Chicago-born make-up artist Alex Byrne knows what’s up and happening in beauty. After over 15 years in the industry, working for magazines, prepping celebrities for their red carpet appearances and being the right hand of designers, helping them to pull their collections together and creating incredible looks for their shows, who better to take us backstage and talk us through the new beauty trends launched during the SS17 shows at NYFW.
NYFW: Beauty Round-Up
Celebrity make-up artist Alex Byrne takes Wonderland through the beauty trends of NYFW.
Prabal Gurung: Rock Royalty
Tracey Emin and Gloria Steinem were the starting point for Diane Kendal’s makeup design for Prabal Gurung’s. They’re not names that instantly bubble to the surface in the realm of iconic beauties, but Diane elegantly translated their power and feminism into a bold and accessible design. Black Black Chromagraphic Pencil elongated lash lines, graced only with a little Haught Naughty mascara at the outer corners and some last minute lip balm on the lid, all by MAC Cosmetics. Anthony Turner conjured a similar vibe for hair, referring to that poignant New York moment when The Velvet Underground and Nico were rock royalty. Departing from more strict designs of seasons past, Anthony focused on the swagger hair gives when it’s squeaky clean and prepped with a thorough wash of ColorProof Detox Shampoo. He then hand dried (rather than brushed) with a fancy 24K Gold Ceramic hair dryer by Bio Ionic, gave a center part and directed the hair so it fell down onto the face in a 70s curtain across the cheekbones.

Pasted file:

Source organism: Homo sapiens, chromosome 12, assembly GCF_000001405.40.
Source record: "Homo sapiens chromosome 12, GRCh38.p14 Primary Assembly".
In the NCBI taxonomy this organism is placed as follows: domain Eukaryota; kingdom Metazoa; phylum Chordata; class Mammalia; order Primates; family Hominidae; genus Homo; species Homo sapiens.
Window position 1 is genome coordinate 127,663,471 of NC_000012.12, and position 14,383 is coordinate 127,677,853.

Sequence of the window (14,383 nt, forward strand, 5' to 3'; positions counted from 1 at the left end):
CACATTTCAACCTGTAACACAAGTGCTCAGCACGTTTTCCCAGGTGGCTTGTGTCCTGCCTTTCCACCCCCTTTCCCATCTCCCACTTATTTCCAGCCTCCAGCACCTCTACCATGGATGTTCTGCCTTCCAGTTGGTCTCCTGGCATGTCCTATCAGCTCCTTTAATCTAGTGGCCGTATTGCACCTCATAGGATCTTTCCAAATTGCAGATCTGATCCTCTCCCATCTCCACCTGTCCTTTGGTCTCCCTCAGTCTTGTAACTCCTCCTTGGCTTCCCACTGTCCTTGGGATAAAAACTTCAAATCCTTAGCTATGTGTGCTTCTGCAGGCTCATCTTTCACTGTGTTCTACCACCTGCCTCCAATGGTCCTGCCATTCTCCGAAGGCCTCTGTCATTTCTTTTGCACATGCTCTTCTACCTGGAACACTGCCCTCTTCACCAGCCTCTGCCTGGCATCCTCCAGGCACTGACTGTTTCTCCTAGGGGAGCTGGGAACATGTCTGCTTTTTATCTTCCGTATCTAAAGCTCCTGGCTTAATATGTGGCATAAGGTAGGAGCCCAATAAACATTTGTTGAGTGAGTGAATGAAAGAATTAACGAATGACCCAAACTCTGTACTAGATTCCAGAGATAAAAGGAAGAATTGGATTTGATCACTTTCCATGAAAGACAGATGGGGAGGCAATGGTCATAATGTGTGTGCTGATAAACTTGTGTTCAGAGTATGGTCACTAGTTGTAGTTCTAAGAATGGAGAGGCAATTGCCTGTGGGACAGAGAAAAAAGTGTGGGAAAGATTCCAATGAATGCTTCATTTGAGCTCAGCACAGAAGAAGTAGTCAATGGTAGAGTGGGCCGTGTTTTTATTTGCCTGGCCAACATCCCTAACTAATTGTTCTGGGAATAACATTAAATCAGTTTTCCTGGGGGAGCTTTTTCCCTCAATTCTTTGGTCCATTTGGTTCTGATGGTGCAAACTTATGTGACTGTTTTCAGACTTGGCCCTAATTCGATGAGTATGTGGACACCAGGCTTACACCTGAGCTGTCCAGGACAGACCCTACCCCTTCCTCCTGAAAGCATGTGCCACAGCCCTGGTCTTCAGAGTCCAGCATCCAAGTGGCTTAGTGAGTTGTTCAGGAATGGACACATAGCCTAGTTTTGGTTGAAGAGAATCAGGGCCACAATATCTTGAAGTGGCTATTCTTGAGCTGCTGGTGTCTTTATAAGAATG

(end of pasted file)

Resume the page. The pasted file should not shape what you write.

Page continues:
DKNY: Cool, Not Glammed
“New minimalism is a daring approach to makeup,” according to beauty star Pat McGrath. A bold dark lip is not the easiest look to wear, but adorned with Pat’s elegant touch and her own brand’s ballsy colours for lips, metallics and glitters, the women at DKNY looked stunning. Eugene Souleiman rocked an inventive contrast in hair textures. Starting with EIMI Shape Me pushed in at the roots for a flat, glossy finish, he then used EIMI Sugar Lift to encourage natural textures with movement at the bottom. Eugene explained that each of the models had slightly different hair, “There’s a thread, but not really a thread… and if there’s a surprise when the girls walk out, it’s more enjoyable to watch.”
Gypsy Sport: Without Bondaries
We’ve relished men and women sharing the runway, but Gypsy Sport hit next level by smashing traditions of gender and style. Laurent Philippon took inspiration from Gypsy Sport’s “circus of individuality and spontaneity,” splashed in Bumble and Bumble Prep and celebrated hair with finger waves, coloured corn rows, spiky mohawks and geometric afro-shapes. Makeup artist Fatima Thomas used a round 20s eye shape as a launching pad for gender fluid designs – adorning men in what is typically seen as women’s makeup. Green, orange and gold tones of MAC Cosmetics’ shadows, pigments and glitters were uniquely arranged on each face.
Carmen Marc Valvo: Doll Parts